Many "playing the ghost" player rating drills have been developed and used over the years. The phrase "playing the ghost" implies that you are playing by yourself against a fictitious opponent (the "ghost") who never misses. A ghost drill consists of racking a certain number of balls (e.g., 7, 9, 10, 15), breaking, taking ball in hand after the break, and attempting to run out. Alternatively, you can just randomly spread the balls on the table before taking ball in hand. If you run out, you have beaten the "ghost." You can keep score by keeping track of your rack winning percentage or by totaling the total number of balls pocketed before missing in a given number of racks (e.g., 10).

"Playing the ghost" drills are useful to rate your level of play and track improvement over time. They also provide practice with offensive skills (shot making, position play, handling of clusters and problem balls, and breaking). Safety play, a very important part of the game, is not addressed in "playing the ghost" drills. Example "playing the ghost" drills and rating systems are the 9-ball rating drill (which provides a 1-10 and A-D rating) and the 10-ball version described below. The 15-ball-rotation rating drill provides a similar way to rate performance. The 10-ball-ghost version is the most recommended and seems to provide fairly accurate player ratings.

The "playing the ghost" drills do not test a complete range of pool skills, but they do a decent job at rating a person's primary offensive skills. However, the scores can vary a lot from one session to the next, and there can be a fair amount of luck (both good and bad) involved concerning ball clustering and weird run-out patterns; but if you do a bunch of sessions and throw out the low and high scores, the median (middle) score provides a fairly accurate measure of one's offensive ability.

A better system for determining and monitoring a player's level of ability is the Billiard University (BU) rating system. It assesses a wide range of pool skills and provides a numeric and descriptive rating. The BU rating comparison chart shows how the BU rating correlates to other commonly used rating and handicapping systems.

As with all rating systems and drills, results can vary with table size. Generally, the rating systems are developed assuming the drills are done on a typical-difficulty-level, standard 9' table. The Table Difficulty Factor (TDF) offers a way to compare difficulty levels of different tables to help put scores and ratings into proper perspective.

More rating drills can be found under drills here.


10-ball ghost player-rating drill:

The following drill offers a simple and fast way to obtain an approximate player rating (based on offensive skills). However, 10 racks of 10-ball is not enough to get a representative score. There is too much variability from one rack to the next, and there is a luck factor involved. A better approach is to do 30 racks and drop the 10 highest and 10 lowest scores. This would give a more representative score and rating.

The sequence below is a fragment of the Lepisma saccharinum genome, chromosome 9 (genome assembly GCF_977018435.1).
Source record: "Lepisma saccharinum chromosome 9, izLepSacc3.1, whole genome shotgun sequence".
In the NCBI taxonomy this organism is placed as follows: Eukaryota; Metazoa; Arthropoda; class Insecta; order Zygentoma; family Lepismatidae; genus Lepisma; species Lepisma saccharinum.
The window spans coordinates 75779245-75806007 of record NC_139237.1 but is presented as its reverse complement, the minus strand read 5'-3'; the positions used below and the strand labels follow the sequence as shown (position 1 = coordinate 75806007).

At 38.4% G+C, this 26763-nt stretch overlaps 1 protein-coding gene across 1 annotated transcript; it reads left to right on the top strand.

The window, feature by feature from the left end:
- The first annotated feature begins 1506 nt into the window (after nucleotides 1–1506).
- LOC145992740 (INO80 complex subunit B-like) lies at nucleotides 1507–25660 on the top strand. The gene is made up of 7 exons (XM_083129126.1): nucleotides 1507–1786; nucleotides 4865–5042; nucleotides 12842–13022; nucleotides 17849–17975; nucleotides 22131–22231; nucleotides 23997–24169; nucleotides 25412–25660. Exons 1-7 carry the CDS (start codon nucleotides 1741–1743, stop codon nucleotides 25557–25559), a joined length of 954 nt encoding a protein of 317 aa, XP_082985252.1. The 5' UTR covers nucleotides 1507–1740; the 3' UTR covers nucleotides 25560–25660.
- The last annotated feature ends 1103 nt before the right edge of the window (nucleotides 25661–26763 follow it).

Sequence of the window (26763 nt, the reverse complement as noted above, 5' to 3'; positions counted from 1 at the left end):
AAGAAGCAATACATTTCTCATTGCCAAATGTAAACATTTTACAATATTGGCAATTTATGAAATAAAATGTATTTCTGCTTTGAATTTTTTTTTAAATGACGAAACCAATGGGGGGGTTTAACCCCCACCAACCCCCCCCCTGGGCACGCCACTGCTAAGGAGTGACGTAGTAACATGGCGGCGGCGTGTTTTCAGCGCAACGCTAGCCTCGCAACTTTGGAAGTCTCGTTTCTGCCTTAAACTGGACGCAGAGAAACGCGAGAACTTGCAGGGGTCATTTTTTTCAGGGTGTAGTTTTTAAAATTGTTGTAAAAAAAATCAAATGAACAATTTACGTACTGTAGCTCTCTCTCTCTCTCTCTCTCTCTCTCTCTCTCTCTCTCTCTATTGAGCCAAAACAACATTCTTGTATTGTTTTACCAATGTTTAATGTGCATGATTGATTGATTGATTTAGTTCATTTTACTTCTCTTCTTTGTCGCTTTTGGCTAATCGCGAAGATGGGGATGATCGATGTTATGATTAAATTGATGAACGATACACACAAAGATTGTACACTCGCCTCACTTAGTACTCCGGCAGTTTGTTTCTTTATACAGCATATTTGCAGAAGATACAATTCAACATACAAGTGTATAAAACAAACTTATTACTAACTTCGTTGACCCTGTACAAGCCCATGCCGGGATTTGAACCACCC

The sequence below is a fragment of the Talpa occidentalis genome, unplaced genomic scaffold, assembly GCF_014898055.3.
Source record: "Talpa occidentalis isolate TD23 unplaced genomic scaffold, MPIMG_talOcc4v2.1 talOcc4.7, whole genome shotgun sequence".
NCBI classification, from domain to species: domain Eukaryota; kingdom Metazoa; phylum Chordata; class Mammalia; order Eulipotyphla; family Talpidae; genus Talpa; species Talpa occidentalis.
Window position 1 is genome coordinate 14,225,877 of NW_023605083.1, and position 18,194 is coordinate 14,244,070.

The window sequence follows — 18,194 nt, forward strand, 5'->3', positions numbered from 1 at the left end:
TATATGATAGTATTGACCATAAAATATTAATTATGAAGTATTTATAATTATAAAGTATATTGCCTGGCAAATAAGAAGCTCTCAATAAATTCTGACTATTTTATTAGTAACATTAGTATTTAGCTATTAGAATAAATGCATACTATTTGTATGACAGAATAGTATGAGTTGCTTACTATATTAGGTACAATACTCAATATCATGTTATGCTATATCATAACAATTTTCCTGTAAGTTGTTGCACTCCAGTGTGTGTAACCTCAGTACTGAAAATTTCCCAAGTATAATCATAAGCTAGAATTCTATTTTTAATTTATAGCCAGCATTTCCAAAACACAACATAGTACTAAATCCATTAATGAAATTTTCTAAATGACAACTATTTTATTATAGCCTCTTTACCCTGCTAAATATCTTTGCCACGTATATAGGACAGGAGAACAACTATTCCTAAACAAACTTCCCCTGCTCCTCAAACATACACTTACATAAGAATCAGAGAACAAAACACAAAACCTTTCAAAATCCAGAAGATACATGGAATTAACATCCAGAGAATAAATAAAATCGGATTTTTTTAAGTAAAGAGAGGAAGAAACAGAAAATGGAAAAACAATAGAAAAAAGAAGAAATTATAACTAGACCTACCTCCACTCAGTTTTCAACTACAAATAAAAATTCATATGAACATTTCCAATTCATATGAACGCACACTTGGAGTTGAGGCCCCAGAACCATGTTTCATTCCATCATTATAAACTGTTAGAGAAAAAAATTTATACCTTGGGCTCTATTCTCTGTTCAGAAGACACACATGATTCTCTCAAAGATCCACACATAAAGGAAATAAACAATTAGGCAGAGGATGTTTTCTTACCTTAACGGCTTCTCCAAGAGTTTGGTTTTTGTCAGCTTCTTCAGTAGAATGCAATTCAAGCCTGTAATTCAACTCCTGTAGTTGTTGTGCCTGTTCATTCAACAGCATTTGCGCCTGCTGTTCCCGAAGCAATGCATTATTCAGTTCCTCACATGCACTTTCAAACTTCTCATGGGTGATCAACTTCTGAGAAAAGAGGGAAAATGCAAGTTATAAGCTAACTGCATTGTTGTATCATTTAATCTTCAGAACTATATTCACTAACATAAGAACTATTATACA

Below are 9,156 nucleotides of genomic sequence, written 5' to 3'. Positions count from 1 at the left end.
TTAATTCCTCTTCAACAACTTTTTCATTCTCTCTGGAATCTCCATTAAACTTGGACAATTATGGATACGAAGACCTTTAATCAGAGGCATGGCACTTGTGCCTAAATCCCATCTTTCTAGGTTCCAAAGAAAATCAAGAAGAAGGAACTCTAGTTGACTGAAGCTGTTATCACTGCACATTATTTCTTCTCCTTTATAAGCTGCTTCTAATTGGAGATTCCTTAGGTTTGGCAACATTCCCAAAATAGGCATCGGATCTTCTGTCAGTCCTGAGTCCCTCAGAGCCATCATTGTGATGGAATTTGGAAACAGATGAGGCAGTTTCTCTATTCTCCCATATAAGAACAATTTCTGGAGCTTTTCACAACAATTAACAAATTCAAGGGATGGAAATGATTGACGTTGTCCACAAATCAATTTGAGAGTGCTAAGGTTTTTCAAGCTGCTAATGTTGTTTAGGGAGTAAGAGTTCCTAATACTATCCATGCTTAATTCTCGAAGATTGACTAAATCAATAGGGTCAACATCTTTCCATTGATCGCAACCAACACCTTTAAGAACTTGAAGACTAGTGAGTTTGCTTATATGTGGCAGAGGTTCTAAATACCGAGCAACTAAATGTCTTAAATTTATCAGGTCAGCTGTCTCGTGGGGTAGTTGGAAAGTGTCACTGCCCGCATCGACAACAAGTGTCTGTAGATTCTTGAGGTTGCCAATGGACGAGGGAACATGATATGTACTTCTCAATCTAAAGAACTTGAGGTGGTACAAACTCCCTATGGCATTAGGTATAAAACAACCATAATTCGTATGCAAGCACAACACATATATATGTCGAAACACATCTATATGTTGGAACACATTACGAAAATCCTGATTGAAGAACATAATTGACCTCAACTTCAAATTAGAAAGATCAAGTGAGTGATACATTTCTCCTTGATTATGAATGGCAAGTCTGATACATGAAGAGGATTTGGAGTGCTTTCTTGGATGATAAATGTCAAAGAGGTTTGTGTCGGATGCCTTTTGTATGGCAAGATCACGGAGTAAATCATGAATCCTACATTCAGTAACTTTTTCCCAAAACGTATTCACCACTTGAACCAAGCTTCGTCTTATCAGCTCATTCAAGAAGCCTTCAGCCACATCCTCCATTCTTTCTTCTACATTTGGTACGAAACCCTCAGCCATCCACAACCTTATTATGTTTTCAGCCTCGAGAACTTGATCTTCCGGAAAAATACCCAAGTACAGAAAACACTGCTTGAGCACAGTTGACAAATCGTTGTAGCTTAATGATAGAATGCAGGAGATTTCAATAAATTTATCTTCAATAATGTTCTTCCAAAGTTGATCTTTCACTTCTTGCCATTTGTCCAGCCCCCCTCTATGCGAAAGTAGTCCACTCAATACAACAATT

The Billiard University (BU) rating system probably provide a better measure of overall playing ability because it tests all important pool skills, and in a more methodical, thorough, and consistent way.

from Eric.:

Joe Tucker has a thing he uses that proves to be pretty accurate. It goes like this:

Rack up some 10 ball. Break from anywhere. After the break, take ball in hand and run out, in rotation (1, 2, 3, etc...) All balls made on the break count. Any balls made on a scratch are spotted. [Added by dr_dave: A scratch incurs a 2-point penalty.] Once you miss, the rack is over. You should shoot 10 racks and count the total balls made for each rack. After 10 racks, take your total and compare it to this chart:

[added by dr_dave: <30 D]
30-35 D+
36-40 C
41-45 C+
46-50 B
51-55 B+
56-60 A
61-65 A+
66-70 A++
71-up Pro

I'm not sure if it matters what size table. I like this rating system because it takes a lot into account as far as player ability i.e. shotmaking, position play, cluster breaking, break skill. It makes no difference if you play 10 ball or not, the results are very close to reality.

Pool Quotient (PQ) progressive-drill ability test

Is there a set of drills I can use to get a good measure of my overall ability?

The Pool Quotient (PQ) ability test, based on progressive practice drills is a good tool to measure ability and track improvement over time. Here it is: PQ Ability Test. Other self-assessment info can be found here.

A more-complete system for determining and monitoring a player's level of ability is the Billiard University (BU) rating system. It assesses a wide range of pool skills and provides a numeric and descriptive rating. The BU rating comparison chart shows how the BU rating correlates to other commonly used rating and handicapping systems.